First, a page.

Ivan Neville knows he’ll never escape the musical heritage of his father, Aaron Neville, the iconic New Orleans’ musician and founding member of the Neville Brothers. But now in his late 40s, Ivan is making a name for himself, having played with the likes of Bonnie Raitt, Bob Dylan and the Rolling Stones before transitioning to funk and focusing on his own career.
It was a serendipitous collaboration at the 2003 New Orleans Jazz and Heritage Festival that moved Ivan firmly to the forefront of the Big Easy music scene. After pulling together a pickup band of funk veterans and offering an electrifying live performance, the New York Times declared them “New Orleans’ finest funk band.” Neville responded by formally forming Dumpstaphunk.
The band—which includes Ivan on vocals and keys, as well as Ian Neville (son of Ivan’s uncle Art) on guitar, bassists Nick Daniels and Tony Hall, and drummer Raymond Webber—evokes the Meters, Sly and the Family Stone and Parliament-Funkadelic. And if their first release, a 2007 EP entitled Listen Hear, is any indication, they’re into mixing biting politics with their raucous sound (After Katrina hit, Dumpstaphunk was forced to move to Austin, Texas, although Ivan maintains a firm connection to his New Orleans roots).
Now on the cusp of his first visit to Montana, Ivan took a moment to talk about his new band, the fate of New Orleans and Keith Richard’s true character.
Indy: You’ve said in other interviews that you’re influenced by your upbringing, but you’re not intimidated by the fame. What has helped you stand on your own?
Neville: I’ve always taken pride in where I come from and who I am. And I’m from a good musical family. I’ve always stood on my own two feet as a person—as a man—but also musically…I mean there were times when people might come to see me perform and have a preconceived idea of how I might sound because they’ve been exposed to my dad or the Neville Brothers. Then when they hear my band they find out that this is a little bit different, it’s funkier, it’s some other shit. It hasn’t been as difficult as one might think to step out of the shadow of my dad and uncles. It’s cool with me.
Indy: The Dumpstaphunk song “Meanwhile” is a great mix of style and substance—a fun song shadowed by serious lines about “bombs over Baghdad.” Really, it’s about having fun while you can in the face of disaster. Do you think it’s an important time to be political?
Neville: To each his own, you know what I’m saying? Obviously we do this because we love playing music and when we write songs we don’t intentionally write stuff that has some social commentary in it. But sometimes we do. And sometimes the time you’re living in, you can’t help but write about stuff that’s going on in the world. We live in such a crazy place right now.
Indy: In Montana we’re so far from the reality of New Orleans, it’s hard to know how things are progressing there. How would you describe the music scene now as the city continues to rebuild?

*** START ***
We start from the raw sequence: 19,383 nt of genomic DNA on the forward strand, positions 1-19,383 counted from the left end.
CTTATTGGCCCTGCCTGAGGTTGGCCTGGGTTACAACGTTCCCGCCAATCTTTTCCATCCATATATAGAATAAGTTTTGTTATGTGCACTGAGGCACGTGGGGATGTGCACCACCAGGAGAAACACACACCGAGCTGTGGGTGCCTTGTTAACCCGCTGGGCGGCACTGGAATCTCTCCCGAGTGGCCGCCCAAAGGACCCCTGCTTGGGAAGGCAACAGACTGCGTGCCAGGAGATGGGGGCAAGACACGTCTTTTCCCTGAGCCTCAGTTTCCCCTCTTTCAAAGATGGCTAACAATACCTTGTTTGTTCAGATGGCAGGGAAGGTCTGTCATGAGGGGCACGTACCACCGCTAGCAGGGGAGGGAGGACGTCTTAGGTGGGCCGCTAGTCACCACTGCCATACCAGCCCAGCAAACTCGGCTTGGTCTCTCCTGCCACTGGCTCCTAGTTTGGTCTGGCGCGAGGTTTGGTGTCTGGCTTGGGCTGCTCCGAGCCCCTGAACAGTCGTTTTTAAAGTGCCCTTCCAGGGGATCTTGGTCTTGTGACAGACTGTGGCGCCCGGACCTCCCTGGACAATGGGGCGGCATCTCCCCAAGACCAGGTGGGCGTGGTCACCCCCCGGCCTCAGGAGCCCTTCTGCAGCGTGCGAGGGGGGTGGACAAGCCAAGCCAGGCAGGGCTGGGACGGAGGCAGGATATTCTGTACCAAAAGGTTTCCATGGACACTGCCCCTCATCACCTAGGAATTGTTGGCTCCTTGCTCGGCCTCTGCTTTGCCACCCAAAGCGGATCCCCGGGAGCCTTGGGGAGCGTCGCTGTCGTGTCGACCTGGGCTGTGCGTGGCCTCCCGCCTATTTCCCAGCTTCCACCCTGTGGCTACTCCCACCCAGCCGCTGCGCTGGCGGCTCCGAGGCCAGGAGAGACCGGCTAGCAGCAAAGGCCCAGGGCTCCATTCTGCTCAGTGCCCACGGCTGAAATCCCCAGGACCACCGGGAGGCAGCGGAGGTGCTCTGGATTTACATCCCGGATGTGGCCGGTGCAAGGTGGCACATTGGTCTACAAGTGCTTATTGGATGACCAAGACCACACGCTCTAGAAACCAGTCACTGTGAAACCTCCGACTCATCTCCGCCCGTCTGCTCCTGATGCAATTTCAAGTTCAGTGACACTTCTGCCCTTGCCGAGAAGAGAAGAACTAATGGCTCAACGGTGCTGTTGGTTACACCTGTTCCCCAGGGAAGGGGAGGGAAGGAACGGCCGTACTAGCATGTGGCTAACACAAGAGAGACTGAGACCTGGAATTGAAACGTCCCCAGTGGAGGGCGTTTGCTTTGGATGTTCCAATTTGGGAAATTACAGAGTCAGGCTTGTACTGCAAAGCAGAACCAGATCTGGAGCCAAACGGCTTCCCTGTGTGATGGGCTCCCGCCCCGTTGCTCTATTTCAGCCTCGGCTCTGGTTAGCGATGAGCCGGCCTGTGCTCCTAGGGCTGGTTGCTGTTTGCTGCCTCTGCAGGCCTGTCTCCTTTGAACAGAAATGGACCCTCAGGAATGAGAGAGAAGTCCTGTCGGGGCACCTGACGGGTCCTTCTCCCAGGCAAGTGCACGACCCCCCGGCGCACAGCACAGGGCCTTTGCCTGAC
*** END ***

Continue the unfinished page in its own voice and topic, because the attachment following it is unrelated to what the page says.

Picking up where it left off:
Neville: The music scene’s pretty strong, and especially if you get down there in the next few weeks there’s French Quarter Festival, and then there’s the Jazz and Heritage Festival, which is a huge time for New Orleans. It’s something that if you haven’t seen it, you’ve got to go...I mean, granted there are a lot of people that got really screwed who didn’t get the proper money, who weren’t able to move back, people who had some shitty insurance that didn’t pay right, property that they lost. A lot of stuff like that that is still not solved. But the music scene, that’s one thing New Orleans can fall back on.
Indy: Tell me about working with Bonnie Raitt.
Neville: I played with Bonnie when I was very young. I lived in L.A. at the time and she was like my California big sister, you know. I mean she helped me out a lot. She’s a great slide guitar player, a great singer-songwriter. She’s an amazing lady. And that was a great experience playing with her. I see her every now and again…If I’m around and she’s playing I’ll go sit in with her.
Indy: And you played with Keith Richards, too.
Neville: I played on a couple of Rolling Stones records and I played in a band with Keith called the X-pensive Winos, and that was an amazing experience. A lot of stories portray him as fucking demented, and, you know, it’s all bullshit. He’s a cool guy, he’s a family-oriented guy, and he’s a great musician who loves to play. That’s the one thing I learned from Keith—his love for music. I absolutely got that point from being around him.
Indy: What’s next for the band and you personally?
Neville: I want to go to Europe and Australia and a few other places, maybe Brazil. I just want to continue trying to kick ass in the United States…I mean, we’ve never been up to Montana, we’ve never played there as a band. I want people to come check this out—I mean if you like good music you’re probably gonna like this.
Ivan Neville’s Dumpstaphunk plays The Other Side Wednesday, April 9, at 9 PM. $12.